Insurance underwriting can be a challenging job. Underwriters are under constant pressure to attract and retain clients while helping insurers maintain profitability – two goals that often come into conflict with each other, especially in a highly competitive market. But with the right mix of technical ability and soft skills, industry professionals can excel in this role.
The table below lists the different attributes an insurance underwriter should have to become successful in this field.
If working for an insurer is not for you and you would rather start your own insurance company, this handy guide can give you a good head start.
For those seeking specialized insurance roles such as insurance underwriter, there are several industry-specific job search websites for insurance jobs in the US available.
In addition to job search websites, there are also staffing agencies that specialize in placing candidates in insurance roles. These agencies can provide valuable guidance and support throughout the job search process, including resume writing and interview coaching.
Finally, job fairs and industry events can be a valuable way to connect with potential employers and learn about job opportunities in the insurance industry. Many insurance companies participate in these events to recruit new talent and raise awareness about their brand and culture.
The short answer is yes. The US Bureau of Labor Statistics revealed that the median pay of an insurance underwriter is around $36.73 per hour, or $76,390 a year, as of 2021.
Top-performing senior insurance underwriters can earn up to $182,500 a year.
Given that the minimum wage is still pegged at $7.25 an hour, insurance underwriters can and usually do make a lot of money.
First, it helps to have the right work ethic and the right set of skills.
An underwriter needs to have excellent interpersonal and communication skills to succeed, since the job can require talking to all sorts of people.
Excellent math skills are essential, as the job calls for calculating risk and making exact computations for them.
Problem-solving, decision-making, and analytical skills are likewise important, since you may have to deal with credit applications, IPOs, debt ratios and other financial concepts.
Being tech-savvy is also important, as most of the filing, communicating and paperwork is done with apps and software programs nowadays.
It can also help to be active on social media and know your way around data, as one insurance company CEO suggested.
Underwriters usually work regular office hours. On occasion, some insurance underwriters may be required to work overtime or on weekends, if they have deadlines.
Simply put, yes, underwriting can be a stressful job. It can involve a lot of responsibility, and the underwriter must have the ability to make quick decisions based on facts. An underwriter must objectively assess risks, then come up with the best rates for the insurance company and the insured.
The job also requires that the underwriter be highly familiar with insurance regulations, risk management, risk assessment, and finance.
To be a successful and respected underwriter, you’ll need a strong work ethic. This means being organized and methodical in your work while being able to meet tight deadlines.
The term “underwriting” was believed to refer to the practice of one of the world’s oldest insurers, Lloyd’s of London.
The company would accept part of the possible cost of an event’s risk in exchange for a premium. At that time – the early stages of the industrial revolution – individuals paying premiums to mitigate losses would write their names under the description of the property or event that Lloyd’s was assuming part of the risk for. This gave rise to the terms “written under” or “underwriting”.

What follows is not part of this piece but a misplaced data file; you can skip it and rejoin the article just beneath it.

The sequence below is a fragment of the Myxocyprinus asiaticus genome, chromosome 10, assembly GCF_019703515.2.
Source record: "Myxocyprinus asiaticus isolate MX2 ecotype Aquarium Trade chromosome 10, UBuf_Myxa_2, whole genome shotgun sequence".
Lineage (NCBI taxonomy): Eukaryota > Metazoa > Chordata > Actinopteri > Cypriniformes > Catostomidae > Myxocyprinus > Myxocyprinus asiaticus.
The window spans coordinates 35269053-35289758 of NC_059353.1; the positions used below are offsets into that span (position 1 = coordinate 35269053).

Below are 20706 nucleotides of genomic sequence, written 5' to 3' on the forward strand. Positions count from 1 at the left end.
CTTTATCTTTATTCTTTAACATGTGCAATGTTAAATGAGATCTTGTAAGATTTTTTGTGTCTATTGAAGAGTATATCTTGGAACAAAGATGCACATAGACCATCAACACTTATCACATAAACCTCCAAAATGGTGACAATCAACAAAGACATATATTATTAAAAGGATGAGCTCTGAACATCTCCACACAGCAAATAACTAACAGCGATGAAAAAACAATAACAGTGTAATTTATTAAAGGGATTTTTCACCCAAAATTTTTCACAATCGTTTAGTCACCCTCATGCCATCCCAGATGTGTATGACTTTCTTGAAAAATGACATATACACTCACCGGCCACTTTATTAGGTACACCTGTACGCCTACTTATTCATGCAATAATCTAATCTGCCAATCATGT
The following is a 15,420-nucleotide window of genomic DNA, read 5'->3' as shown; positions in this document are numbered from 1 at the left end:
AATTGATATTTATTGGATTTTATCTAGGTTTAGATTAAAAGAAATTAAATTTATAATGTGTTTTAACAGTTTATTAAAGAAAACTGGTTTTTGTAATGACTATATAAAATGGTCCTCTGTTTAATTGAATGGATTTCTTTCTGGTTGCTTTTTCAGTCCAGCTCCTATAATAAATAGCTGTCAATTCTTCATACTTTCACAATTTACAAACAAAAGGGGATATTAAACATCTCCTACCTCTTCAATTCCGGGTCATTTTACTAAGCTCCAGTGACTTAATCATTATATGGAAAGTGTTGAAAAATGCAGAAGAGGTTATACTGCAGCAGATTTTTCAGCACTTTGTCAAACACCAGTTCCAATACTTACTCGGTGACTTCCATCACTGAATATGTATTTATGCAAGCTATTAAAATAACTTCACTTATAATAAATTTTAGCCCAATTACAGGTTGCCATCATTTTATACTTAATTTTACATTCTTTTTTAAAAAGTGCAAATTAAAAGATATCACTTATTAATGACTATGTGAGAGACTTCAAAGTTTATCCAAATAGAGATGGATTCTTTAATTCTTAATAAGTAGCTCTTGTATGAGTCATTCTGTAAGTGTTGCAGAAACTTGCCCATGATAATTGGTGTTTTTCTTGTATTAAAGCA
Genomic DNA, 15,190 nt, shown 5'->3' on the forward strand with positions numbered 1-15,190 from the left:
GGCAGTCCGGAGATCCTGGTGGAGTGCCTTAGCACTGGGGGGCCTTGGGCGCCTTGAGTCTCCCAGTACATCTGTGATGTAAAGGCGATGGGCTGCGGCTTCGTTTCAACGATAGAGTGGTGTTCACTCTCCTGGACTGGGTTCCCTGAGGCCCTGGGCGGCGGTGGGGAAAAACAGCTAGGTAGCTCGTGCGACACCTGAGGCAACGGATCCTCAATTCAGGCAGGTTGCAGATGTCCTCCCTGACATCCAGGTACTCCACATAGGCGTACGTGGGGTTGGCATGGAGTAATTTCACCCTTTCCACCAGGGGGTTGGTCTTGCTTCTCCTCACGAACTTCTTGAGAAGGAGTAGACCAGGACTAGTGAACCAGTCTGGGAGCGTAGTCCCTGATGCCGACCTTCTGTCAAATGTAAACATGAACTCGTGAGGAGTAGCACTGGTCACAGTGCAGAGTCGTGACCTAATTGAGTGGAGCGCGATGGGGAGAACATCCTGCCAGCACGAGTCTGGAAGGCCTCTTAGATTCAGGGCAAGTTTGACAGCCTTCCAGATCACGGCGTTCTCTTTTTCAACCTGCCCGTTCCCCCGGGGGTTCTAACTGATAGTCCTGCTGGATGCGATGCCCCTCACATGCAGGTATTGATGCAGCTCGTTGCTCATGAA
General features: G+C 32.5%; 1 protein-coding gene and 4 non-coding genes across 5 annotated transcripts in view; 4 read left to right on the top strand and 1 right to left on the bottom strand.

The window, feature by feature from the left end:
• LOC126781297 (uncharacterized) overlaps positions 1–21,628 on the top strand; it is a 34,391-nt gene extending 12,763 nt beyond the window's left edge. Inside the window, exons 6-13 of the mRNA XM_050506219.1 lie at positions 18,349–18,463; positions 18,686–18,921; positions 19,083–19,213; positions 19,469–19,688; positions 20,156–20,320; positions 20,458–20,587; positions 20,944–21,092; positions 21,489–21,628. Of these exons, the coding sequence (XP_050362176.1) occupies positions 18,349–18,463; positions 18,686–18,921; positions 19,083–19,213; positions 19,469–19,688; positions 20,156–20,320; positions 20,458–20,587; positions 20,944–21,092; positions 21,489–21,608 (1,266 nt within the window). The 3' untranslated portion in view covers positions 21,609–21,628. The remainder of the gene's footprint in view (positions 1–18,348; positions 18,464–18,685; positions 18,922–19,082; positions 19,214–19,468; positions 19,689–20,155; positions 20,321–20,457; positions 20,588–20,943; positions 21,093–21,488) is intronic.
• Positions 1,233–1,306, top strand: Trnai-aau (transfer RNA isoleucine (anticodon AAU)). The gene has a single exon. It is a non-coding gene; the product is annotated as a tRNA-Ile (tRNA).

The personality of a successful insurance underwriter is one who has integrity, great at analytical thinking, and has meticulous attention to detail.
A good insurance underwriter must be honest, ethical, detail-oriented and rigorous at performing their work.
Although you don’t typically need a degree to become an underwriter as there is no formal course or specific university degrees for underwriters, it’s better to get one. A bachelor’s degree can help you become reasonably good at math, analytical thinking, business, and finance – all useful to underwriters.
Good communication and writing well are also important, and studying for a bachelor’s degree can help you develop these essential skills. You might find it more difficult to start out as an insurance underwriter without a degree, as you could lose opportunities to job applicants who have them.
Some of the best degrees are those that can familiarize you with the skills, concepts, and regulations you’ll need to know and apply as an underwriter.
Viable degrees include business, accounting, finance, economics, and other similarly related degrees. If you already have a degree that may not be related to insurance underwriting, you can take a Master of Business Administration to learn the essential knowledge and skills.
Any degree or course that can build on your tech skills is also useful, as you might use hi-tech tools as you do underwriting work.
On average, it can take about 6 months to a year of on-the-job training to become an underwriter. This can involve getting an internship and having the aspiring underwriter train under a more experienced insurance underwriter.
Technically, it can take four to five years, if you count the time it takes to get a bachelor’s degree.
Most underwriters start off as a trainee or assistant underwriter. Some companies may hire fresh grads as entry-level underwriters, but it’s not unusual for other companies to prefer people with some previous underwriting experience.
If you’re hired as a trainee or assistant underwriter, expect to work under a senior underwriter to learn the ropes.
As you gain more experience, the company will likely help you obtain certifications. For this, you will have to take special courses and exams.
When you gain even more experience, it’s likely that you’ll be promoted to senior underwriter then eventually chief underwriter – but that will largely depend on your performance.
Do you think being an insurance underwriter is a good career option? Tell us why or why not in the comments section below.